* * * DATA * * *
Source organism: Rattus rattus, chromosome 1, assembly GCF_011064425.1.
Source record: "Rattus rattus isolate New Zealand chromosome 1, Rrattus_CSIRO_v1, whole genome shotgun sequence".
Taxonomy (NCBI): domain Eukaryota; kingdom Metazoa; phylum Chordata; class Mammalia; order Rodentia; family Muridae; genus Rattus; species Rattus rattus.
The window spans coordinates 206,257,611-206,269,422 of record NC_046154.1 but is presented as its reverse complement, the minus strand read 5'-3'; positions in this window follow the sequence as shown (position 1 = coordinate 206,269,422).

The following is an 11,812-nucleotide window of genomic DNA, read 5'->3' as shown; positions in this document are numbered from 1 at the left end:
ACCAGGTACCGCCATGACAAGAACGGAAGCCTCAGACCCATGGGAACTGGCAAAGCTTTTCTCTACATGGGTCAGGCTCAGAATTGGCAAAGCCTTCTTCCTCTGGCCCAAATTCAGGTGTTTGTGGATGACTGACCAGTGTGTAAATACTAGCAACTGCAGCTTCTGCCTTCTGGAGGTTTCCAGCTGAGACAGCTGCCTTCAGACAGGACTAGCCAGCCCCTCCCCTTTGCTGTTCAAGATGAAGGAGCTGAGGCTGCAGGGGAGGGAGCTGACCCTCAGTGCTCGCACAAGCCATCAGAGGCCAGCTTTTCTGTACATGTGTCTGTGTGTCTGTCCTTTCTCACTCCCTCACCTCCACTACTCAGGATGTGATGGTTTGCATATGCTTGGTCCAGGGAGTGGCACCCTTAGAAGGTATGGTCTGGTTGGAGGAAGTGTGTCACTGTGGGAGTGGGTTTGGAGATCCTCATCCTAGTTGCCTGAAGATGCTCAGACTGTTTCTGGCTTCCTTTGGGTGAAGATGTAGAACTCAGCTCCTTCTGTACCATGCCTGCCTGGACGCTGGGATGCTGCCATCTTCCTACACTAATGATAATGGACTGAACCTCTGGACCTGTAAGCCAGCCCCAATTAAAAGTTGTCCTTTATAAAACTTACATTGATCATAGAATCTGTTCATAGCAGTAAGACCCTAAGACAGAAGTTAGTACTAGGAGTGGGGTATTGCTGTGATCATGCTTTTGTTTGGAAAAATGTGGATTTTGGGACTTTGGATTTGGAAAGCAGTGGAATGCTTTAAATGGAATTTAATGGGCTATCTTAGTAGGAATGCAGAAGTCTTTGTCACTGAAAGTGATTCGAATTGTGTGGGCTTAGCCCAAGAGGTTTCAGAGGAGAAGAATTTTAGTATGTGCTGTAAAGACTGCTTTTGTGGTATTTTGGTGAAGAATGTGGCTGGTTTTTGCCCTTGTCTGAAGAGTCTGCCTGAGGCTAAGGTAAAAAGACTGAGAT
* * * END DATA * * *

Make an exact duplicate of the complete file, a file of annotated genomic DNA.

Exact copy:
Source organism: Rattus rattus, chromosome 1, assembly GCF_011064425.1.
Source record: "Rattus rattus isolate New Zealand chromosome 1, Rrattus_CSIRO_v1, whole genome shotgun sequence".
Taxonomy (NCBI): domain Eukaryota; kingdom Metazoa; phylum Chordata; class Mammalia; order Rodentia; family Muridae; genus Rattus; species Rattus rattus.
The window spans coordinates 206,257,611-206,269,422 of record NC_046154.1 but is presented as its reverse complement, the minus strand read 5'-3'; positions in this window follow the sequence as shown (position 1 = coordinate 206,269,422).

The following is an 11,812-nucleotide window of genomic DNA, read 5'->3' as shown; positions in this document are numbered from 1 at the left end:
ACCAGGTACCGCCATGACAAGAACGGAAGCCTCAGACCCATGGGAACTGGCAAAGCTTTTCTCTACATGGGTCAGGCTCAGAATTGGCAAAGCCTTCTTCCTCTGGCCCAAATTCAGGTGTTTGTGGATGACTGACCAGTGTGTAAATACTAGCAACTGCAGCTTCTGCCTTCTGGAGGTTTCCAGCTGAGACAGCTGCCTTCAGACAGGACTAGCCAGCCCCTCCCCTTTGCTGTTCAAGATGAAGGAGCTGAGGCTGCAGGGGAGGGAGCTGACCCTCAGTGCTCGCACAAGCCATCAGAGGCCAGCTTTTCTGTACATGTGTCTGTGTGTCTGTCCTTTCTCACTCCCTCACCTCCACTACTCAGGATGTGATGGTTTGCATATGCTTGGTCCAGGGAGTGGCACCCTTAGAAGGTATGGTCTGGTTGGAGGAAGTGTGTCACTGTGGGAGTGGGTTTGGAGATCCTCATCCTAGTTGCCTGAAGATGCTCAGACTGTTTCTGGCTTCCTTTGGGTGAAGATGTAGAACTCAGCTCCTTCTGTACCATGCCTGCCTGGACGCTGGGATGCTGCCATCTTCCTACACTAATGATAATGGACTGAACCTCTGGACCTGTAAGCCAGCCCCAATTAAAAGTTGTCCTTTATAAAACTTACATTGATCATAGAATCTGTTCATAGCAGTAAGACCCTAAGACAGAAGTTAGTACTAGGAGTGGGGTATTGCTGTGATCATGCTTTTGTTTGGAAAAATGTGGATTTTGGGACTTTGGATTTGGAAAGCAGTGGAATGCTTTAAATGGAATTTAATGGGCTATCTTAGTAGGAATGCAGAAGTCTTTGTCACTGAAAGTGATTCGAATTGTGTGGGCTTAGCCCAAGAGGTTTCAGAGGAGAAGAATTTTAGTATGTGCTGTAAAGACTGCTTTTGTGGTATTTTGGTGAAGAATGTGGCTGGTTTTTGCCCTTGTCTGAAGAGTCTGCCTGAGGCTAAGGTAAAAAGACTGAGAT